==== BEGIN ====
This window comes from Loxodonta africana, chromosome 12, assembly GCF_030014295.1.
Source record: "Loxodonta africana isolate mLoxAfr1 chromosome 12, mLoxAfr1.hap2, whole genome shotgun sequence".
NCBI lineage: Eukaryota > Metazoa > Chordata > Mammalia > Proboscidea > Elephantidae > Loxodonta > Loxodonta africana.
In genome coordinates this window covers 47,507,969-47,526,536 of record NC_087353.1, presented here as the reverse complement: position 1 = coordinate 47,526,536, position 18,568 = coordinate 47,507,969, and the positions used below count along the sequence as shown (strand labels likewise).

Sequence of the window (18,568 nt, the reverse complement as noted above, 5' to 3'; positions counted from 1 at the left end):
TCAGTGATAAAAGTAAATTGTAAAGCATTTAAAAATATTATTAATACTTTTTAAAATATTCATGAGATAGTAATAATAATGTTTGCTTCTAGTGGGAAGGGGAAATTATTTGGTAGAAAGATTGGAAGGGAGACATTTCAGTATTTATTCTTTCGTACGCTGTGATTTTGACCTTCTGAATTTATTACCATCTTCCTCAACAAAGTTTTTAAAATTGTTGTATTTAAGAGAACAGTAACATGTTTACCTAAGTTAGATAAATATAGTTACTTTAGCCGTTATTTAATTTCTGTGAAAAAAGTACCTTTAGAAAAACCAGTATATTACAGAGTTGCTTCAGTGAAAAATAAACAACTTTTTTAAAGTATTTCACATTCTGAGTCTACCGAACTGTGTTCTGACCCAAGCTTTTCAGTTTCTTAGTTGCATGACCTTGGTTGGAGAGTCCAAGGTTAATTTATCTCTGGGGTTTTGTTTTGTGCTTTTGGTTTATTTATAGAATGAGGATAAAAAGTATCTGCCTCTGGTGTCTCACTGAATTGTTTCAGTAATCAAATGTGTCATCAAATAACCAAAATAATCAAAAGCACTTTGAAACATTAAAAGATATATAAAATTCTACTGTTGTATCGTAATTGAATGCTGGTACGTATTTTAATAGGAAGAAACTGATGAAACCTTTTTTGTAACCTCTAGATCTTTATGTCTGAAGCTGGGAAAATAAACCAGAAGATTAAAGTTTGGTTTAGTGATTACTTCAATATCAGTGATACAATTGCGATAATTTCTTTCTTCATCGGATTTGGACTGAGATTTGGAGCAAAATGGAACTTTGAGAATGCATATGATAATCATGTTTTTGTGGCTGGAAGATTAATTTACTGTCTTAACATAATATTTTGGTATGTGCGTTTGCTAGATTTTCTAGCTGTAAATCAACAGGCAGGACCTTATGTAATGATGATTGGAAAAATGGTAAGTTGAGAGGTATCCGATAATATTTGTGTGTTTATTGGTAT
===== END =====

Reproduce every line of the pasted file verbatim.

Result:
This window comes from Loxodonta africana, chromosome 12, assembly GCF_030014295.1.
Source record: "Loxodonta africana isolate mLoxAfr1 chromosome 12, mLoxAfr1.hap2, whole genome shotgun sequence".
NCBI lineage: Eukaryota > Metazoa > Chordata > Mammalia > Proboscidea > Elephantidae > Loxodonta > Loxodonta africana.
In genome coordinates this window covers 47,507,969-47,526,536 of record NC_087353.1, presented here as the reverse complement: position 1 = coordinate 47,526,536, position 18,568 = coordinate 47,507,969, and the positions used below count along the sequence as shown (strand labels likewise).

Sequence of the window (18,568 nt, the reverse complement as noted above, 5' to 3'; positions counted from 1 at the left end):
TCAGTGATAAAAGTAAATTGTAAAGCATTTAAAAATATTATTAATACTTTTTAAAATATTCATGAGATAGTAATAATAATGTTTGCTTCTAGTGGGAAGGGGAAATTATTTGGTAGAAAGATTGGAAGGGAGACATTTCAGTATTTATTCTTTCGTACGCTGTGATTTTGACCTTCTGAATTTATTACCATCTTCCTCAACAAAGTTTTTAAAATTGTTGTATTTAAGAGAACAGTAACATGTTTACCTAAGTTAGATAAATATAGTTACTTTAGCCGTTATTTAATTTCTGTGAAAAAAGTACCTTTAGAAAAACCAGTATATTACAGAGTTGCTTCAGTGAAAAATAAACAACTTTTTTAAAGTATTTCACATTCTGAGTCTACCGAACTGTGTTCTGACCCAAGCTTTTCAGTTTCTTAGTTGCATGACCTTGGTTGGAGAGTCCAAGGTTAATTTATCTCTGGGGTTTTGTTTTGTGCTTTTGGTTTATTTATAGAATGAGGATAAAAAGTATCTGCCTCTGGTGTCTCACTGAATTGTTTCAGTAATCAAATGTGTCATCAAATAACCAAAATAATCAAAAGCACTTTGAAACATTAAAAGATATATAAAATTCTACTGTTGTATCGTAATTGAATGCTGGTACGTATTTTAATAGGAAGAAACTGATGAAACCTTTTTTGTAACCTCTAGATCTTTATGTCTGAAGCTGGGAAAATAAACCAGAAGATTAAAGTTTGGTTTAGTGATTACTTCAATATCAGTGATACAATTGCGATAATTTCTTTCTTCATCGGATTTGGACTGAGATTTGGAGCAAAATGGAACTTTGAGAATGCATATGATAATCATGTTTTTGTGGCTGGAAGATTAATTTACTGTCTTAACATAATATTTTGGTATGTGCGTTTGCTAGATTTTCTAGCTGTAAATCAACAGGCAGGACCTTATGTAATGATGATTGGAAAAATGGTAAGTTGAGAGGTATCCGATAATATTTGTGTGTTTATTGGTAT